The day of work, this year, invites us to consider diverse realities and aspects, of which the coronavirus crisis has made us more aware: that there are very many good people in the world; that progress has to be united to a control over nature which is at the same time respect; that we all depend upon each other; that we are vulnerable and that a society, in order to be human, needs to practise solidarity.
In the response to the pandemic, all the professions related to the care of persons, stand out. Words relating to “care” occupy the headlines: accompany, weep, protect, listen to, and soon. This situation makes us think about the “why?” and the “up to what point?” of any task. In some way or other we understand better that service is the soul of society, that which gives meaning to work.
Work is more than just a need or a product. The Book of Sacred Scripture which relates the origins of humanity points out that God created man “in order to work” and take care of the world (Genesis 2, 15). Work is not a punishment, but the natural situation of the human being in the universe. By working we establish a relationship with God and with the others, and each one can develop better as a person.
The exemplary reaction of very many professional women and men, believers or non-believers, in the face of the pandemic, has made manifest this dimension of service and helps us to realise that the final recipient of any job or profession is someone with a name and surname, someone with an undeniable dignity. All noble work ends up, when all is said and done, as the task of “taking care of people.”
When we try to work well, while being open to our neighbour, our work, whichever work it is, acquires a completely new meaning and can become a way to meet God. It does great good to integrate into work – even the most routine work – the perspective of the person, which is that of service, that goes much further than what is strictly due for the payment received.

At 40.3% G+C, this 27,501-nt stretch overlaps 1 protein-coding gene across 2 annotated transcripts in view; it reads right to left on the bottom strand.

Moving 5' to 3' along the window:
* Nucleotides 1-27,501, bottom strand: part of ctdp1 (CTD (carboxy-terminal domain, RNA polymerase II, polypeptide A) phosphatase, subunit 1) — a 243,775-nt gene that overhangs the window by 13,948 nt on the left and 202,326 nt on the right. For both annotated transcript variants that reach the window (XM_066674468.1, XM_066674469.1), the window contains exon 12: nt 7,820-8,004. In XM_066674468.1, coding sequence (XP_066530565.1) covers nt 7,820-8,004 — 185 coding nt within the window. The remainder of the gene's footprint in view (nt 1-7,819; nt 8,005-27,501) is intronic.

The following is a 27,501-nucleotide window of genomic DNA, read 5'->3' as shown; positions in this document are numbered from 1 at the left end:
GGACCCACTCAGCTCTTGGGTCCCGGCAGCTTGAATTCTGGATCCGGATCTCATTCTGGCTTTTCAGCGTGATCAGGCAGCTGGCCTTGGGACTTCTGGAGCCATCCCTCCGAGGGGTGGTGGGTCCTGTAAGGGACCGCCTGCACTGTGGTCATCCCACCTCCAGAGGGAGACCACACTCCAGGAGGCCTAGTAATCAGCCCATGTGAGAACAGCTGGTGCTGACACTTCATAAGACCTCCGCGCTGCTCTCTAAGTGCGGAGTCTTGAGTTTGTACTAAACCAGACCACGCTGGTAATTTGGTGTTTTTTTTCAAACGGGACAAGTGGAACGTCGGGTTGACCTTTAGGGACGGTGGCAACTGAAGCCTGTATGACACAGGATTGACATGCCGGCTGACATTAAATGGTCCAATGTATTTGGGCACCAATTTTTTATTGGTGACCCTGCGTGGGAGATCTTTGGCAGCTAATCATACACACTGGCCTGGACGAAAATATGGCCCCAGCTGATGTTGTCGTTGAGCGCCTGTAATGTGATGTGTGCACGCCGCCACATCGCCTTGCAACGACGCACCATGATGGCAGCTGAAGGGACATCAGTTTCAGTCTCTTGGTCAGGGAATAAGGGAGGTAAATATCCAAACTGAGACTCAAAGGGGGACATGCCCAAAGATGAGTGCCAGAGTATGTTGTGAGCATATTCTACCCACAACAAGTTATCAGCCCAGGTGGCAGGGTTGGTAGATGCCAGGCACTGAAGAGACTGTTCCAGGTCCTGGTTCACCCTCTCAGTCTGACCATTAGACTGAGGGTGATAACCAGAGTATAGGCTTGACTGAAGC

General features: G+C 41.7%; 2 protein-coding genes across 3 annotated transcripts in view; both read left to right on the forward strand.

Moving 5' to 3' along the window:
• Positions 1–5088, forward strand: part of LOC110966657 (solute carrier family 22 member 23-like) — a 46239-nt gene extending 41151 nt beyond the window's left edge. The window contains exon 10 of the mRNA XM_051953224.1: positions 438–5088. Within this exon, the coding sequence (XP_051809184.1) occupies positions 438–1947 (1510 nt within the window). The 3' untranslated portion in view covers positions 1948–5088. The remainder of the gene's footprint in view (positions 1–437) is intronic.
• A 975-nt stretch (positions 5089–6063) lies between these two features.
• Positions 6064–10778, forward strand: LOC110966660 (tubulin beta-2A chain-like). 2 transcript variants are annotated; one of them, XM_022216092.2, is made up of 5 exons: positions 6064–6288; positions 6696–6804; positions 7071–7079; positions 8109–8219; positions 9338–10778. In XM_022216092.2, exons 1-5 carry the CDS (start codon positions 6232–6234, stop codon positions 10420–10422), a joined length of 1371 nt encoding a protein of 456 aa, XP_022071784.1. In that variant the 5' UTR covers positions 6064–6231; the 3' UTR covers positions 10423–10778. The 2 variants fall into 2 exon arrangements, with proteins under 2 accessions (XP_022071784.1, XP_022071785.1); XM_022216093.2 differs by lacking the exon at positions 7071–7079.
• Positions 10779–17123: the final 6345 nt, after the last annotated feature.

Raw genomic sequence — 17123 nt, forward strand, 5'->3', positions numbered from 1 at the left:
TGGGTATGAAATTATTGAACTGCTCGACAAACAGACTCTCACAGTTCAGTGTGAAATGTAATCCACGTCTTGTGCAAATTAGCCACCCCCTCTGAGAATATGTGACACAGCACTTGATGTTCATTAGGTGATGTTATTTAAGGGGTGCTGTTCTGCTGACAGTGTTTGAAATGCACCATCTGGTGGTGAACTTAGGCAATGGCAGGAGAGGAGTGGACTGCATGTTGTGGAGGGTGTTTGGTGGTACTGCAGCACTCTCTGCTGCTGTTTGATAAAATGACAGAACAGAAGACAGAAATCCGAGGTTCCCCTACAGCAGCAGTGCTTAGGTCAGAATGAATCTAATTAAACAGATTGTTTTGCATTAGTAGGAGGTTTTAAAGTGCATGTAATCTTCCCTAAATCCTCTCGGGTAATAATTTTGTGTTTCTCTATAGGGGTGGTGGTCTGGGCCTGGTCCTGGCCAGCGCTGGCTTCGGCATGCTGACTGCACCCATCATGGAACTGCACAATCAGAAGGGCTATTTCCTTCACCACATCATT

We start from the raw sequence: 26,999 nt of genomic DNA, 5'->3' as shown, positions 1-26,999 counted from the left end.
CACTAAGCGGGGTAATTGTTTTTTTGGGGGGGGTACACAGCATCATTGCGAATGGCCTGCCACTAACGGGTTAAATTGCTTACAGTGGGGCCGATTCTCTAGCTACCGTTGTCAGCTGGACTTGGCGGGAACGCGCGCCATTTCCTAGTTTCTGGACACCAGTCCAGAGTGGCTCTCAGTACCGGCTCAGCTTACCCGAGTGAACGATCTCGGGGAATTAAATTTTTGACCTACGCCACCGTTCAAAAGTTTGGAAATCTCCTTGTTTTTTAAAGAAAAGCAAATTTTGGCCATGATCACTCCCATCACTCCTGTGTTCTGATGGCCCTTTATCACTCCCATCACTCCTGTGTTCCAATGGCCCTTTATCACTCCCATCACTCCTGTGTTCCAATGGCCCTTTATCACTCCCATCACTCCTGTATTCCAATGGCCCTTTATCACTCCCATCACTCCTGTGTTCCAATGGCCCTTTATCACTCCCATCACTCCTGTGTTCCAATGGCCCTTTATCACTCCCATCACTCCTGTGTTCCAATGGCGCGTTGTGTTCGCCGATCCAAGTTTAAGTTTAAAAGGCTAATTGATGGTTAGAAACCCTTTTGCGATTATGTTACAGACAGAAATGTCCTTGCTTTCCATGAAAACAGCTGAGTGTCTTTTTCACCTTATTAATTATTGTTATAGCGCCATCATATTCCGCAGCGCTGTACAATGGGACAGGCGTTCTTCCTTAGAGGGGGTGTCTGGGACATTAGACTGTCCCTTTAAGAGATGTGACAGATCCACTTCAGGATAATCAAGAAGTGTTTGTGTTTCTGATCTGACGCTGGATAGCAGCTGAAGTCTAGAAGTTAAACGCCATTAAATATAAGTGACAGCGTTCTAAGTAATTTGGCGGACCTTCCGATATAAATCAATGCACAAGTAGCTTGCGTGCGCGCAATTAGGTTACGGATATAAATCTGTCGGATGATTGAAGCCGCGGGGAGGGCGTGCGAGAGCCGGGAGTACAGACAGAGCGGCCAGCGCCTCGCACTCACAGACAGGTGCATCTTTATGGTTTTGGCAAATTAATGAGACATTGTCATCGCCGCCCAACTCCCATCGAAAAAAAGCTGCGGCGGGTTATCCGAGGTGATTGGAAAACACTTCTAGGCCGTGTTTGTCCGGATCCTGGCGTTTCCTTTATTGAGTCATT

As was the case in the first times of Christianity, we also notice now very strongly the potential of each lay person who tries to be a witness of the Gospel, shoulder to shoulder with their colleagues, sharing professional passion, commitment and humanity in the midst of the present suffering provoked by the pandemic and the uncertain future.
Every Christian is “Church” and, in spite of their own limitations, united to Jesus Christ, they can take the love of God “to the circulatory system of society”, in an image used by St. Josemaría Escrivá, who preached the message of holiness through professional work. We, too, with our work and our service, can make present God’s care for each person.
The celebration of 1st May is today also a concern for the future, about job insecurity in the short or medium term. We Catholics have recourse with special strength to the intercession of St. Joseph the Worker, so that no-one loses hope, so that we may know how to adjust to the new reality, so that he enlightens those who have to take decisions and so that he helps us to understand that work is for the person and not the other way round.
In the next months or years, it will be important to” keep in our memory” what we have lived, as Pope Francis asks us, and to remember that “we realized that we were in the same boat, all fragile and disorientated; but at the same time, important and necessary, all called to row together”.
Let us hope that this 1st May will lead us to desire that the freedom recuperated at the end of the confinement may be truly “in the service of the others!” Work will then become – as God’s original plan from the beginning – taking care of the world and, in the first place, of the persons who live in it.
By Fernando Ocáriz